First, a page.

Bailey Hanks Opens “9 to 5” This Friday at 8pm for Pay-What-You-Can

by RoxyRegionalTheatre on September 14, 2012

“The show must go on” is an axiom we in the theatre have touted since time immemorial. However, I now think it should read “a show must go on,” for that’s what happened at the final Friday night performance of Happy Days. The theatre, along with a large portion of Clarksville, lost power. No power, no show — not quite!

Just into the opening number of Happy Days, all went black and up flashed the emergency lights (thank you, Jim Grubb, for recently checking them out and putting in new batteries).

Charles and Faye Hand, along with Budweiser of Clarksville, had spearheaded this buy-out performance for Clarksville High’s Class of ’57 Reunion. One wants all performances to be perfect, but most especially for this performance, since the Hand Family and Budweiser of Clarksville have always supported this theatre at the drop of a cap. So a lot was at stake.

With no power, my partner Tom went into high gear. He is firebrand when it comes to managing a snafu. The ol’ upright piano was rolled out, lumieres were lit and placed at the edge of the stage to replicate old-fashioned footlights, and the well-schooled interns used flashlights as follow spots.

As luck would have it, the cast had recently presented a highly successful (and sold-out) ‘50s musical revue as part of the Roxy’s “On The Terrazzo” series. And as God would have it, the assorted sheet music was still on the piano. So without skipping much of a beat, a show went on. It wasn’t the show, but it was a show, and it went on.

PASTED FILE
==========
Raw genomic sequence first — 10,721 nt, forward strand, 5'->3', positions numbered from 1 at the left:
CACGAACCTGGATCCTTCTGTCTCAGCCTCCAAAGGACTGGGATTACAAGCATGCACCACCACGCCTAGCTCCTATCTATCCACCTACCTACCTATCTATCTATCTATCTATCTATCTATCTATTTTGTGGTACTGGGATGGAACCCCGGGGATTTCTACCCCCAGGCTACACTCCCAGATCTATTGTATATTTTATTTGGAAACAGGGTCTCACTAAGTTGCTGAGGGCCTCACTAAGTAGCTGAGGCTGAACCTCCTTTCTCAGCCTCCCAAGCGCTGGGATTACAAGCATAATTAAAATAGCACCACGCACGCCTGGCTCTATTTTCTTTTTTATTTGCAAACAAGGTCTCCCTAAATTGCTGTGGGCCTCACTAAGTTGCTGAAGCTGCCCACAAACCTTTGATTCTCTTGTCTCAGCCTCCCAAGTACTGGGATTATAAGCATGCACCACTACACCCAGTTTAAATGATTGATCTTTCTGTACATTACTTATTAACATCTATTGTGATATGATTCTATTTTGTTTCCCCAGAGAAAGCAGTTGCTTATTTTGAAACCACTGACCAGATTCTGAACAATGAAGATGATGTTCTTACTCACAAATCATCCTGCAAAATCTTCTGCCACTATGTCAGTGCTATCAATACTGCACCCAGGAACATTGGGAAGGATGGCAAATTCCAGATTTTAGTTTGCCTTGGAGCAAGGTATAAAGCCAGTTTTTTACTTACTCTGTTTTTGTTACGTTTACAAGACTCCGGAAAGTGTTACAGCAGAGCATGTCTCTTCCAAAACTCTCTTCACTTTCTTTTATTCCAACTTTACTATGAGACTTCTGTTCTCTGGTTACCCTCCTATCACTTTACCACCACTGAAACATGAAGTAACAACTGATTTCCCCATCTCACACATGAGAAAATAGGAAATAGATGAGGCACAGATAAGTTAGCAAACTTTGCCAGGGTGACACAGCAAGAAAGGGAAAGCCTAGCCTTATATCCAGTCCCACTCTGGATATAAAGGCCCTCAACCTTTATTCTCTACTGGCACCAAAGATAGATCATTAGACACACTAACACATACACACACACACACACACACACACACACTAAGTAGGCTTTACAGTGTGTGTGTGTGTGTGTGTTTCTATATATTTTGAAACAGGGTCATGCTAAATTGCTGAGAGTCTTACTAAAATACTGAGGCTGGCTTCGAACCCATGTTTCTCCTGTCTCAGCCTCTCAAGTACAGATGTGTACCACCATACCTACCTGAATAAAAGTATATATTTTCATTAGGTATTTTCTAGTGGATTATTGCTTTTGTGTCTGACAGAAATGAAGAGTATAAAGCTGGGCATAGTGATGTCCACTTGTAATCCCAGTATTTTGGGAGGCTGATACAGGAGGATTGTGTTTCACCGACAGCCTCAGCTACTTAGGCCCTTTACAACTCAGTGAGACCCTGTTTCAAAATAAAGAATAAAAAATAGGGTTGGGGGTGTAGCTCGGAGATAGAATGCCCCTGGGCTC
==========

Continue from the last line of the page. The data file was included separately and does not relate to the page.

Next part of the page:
At the Metropolitan Opera, Madame Zinka Milanov’s signature role had always been Tosca, but a new production of Tosca had been mounted for Madame Renata Tebaldi, much to Madame Milanov’s chagrin. One evening, Madame Tebaldi was to sing Aida, but she was indisposed. The Met staff contacted Madame Milanov and asked if she would be so kind as to sing Aida for Madame Tebaldi that night. “No!” replied Madame Milanov, “But I would sing Tosca for Tebaldi.” The performance that evening was switched.

Verdi’s Aida has many chorus numbers and a triumphal march with scads of supernumeraries, while Puccini’s Tosca has one chorus and is set in 1800’s Italy. Can you imagine the chaos? Sets, costumes, wigs, props and other cast members all switched. At that time, sets were stored in Brooklyn, and costumes in Queens. Trucks scoured from borough to borough so a show could go on. Such is the theatre.

The Class of ’57 had an unforgettable evening at the Roxy, especially since it wasn’t the performance they had expected. Such is the theatre. Such is life.

Tonight is the pay-what-you-can preview 9 to 5: The Musical, starring Broadway and MTV star Bailey Hanks. Tomorrow’s 30th Anniversary Gala is sold-out, but “Frolic on Franklin: A Celebration of the Arts,” a free all-day affair, will be showcasing local art, music and demonstrations from 9am until 4pm.

See you at the theatre!

[John McDonald]

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